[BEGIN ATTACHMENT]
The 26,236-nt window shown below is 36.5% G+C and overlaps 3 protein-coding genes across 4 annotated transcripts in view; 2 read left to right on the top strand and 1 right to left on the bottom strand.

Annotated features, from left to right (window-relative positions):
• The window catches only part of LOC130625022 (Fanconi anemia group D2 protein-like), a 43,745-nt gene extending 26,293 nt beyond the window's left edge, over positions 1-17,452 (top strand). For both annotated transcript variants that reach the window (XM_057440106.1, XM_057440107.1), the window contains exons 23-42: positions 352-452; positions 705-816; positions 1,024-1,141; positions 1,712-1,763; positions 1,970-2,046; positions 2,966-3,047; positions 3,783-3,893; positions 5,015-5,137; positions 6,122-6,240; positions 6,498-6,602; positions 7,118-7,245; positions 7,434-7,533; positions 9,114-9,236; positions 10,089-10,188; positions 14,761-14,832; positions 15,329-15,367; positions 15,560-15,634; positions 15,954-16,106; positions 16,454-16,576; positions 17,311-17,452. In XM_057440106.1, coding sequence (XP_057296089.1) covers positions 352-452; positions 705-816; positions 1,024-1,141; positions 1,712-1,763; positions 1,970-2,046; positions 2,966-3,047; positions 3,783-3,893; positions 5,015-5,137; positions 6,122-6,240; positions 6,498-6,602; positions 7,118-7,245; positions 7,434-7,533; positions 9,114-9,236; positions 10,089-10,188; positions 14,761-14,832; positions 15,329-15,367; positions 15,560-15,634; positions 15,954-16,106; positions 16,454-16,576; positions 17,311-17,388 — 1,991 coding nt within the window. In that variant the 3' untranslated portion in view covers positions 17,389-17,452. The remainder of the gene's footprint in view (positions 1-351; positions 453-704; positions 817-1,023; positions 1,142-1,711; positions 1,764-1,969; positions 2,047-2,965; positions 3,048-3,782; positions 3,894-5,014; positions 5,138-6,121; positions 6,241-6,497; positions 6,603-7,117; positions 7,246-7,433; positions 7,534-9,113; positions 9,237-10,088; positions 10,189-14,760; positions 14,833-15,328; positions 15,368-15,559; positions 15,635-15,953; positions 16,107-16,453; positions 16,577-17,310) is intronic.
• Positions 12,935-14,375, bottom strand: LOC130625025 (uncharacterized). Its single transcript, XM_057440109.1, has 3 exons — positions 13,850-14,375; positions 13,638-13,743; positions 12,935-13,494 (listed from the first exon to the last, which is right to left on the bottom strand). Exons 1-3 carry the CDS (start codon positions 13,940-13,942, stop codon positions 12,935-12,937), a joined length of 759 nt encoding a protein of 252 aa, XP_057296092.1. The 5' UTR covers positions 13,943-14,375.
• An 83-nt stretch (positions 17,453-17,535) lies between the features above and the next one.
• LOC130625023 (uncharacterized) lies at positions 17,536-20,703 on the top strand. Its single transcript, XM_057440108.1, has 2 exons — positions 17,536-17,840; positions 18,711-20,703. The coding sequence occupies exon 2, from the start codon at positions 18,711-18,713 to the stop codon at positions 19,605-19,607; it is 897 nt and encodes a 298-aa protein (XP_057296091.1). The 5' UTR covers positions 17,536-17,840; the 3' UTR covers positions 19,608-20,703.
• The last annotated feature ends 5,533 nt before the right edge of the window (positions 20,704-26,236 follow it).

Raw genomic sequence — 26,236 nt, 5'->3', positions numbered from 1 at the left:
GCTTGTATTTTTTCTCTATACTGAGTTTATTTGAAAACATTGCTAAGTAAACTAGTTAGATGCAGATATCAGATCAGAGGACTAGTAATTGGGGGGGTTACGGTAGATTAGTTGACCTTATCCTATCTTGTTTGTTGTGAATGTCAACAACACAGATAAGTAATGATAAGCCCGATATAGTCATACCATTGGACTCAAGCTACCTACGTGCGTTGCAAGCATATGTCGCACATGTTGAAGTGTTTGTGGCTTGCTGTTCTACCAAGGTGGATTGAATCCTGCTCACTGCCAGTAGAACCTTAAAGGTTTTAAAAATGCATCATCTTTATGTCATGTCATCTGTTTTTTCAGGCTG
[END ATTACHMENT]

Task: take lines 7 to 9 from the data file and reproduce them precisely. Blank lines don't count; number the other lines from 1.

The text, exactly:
• The last annotated feature ends 5,533 nt before the right edge of the window (positions 20,704-26,236 follow it).

Raw genomic sequence — 26,236 nt, 5'->3', positions numbered from 1 at the left:
GCTTGTATTTTTTCTCTATACTGAGTTTATTTGAAAACATTGCTAAGTAAACTAGTTAGATGCAGATATCAGATCAGAGGACTAGTAATTGGGGGGGTTACGGTAGATTAGTTGACCTTATCCTATCTTGTTTGTTGTGAATGTCAACAACACAGATAAGTAATGATAAGCCCGATATAGTCATACCATTGGACTCAAGCTACCTACGTGCGTTGCAAGCATATGTCGCACATGTTGAAGTGTTTGTGGCTTGCTGTTCTACCAAGGTGGATTGAATCCTGCTCACTGCCAGTAGAACCTTAAAGGTTTTAAAAATGCATCATCTTTATGTCATGTCATCTGTTTTTTCAGGCTG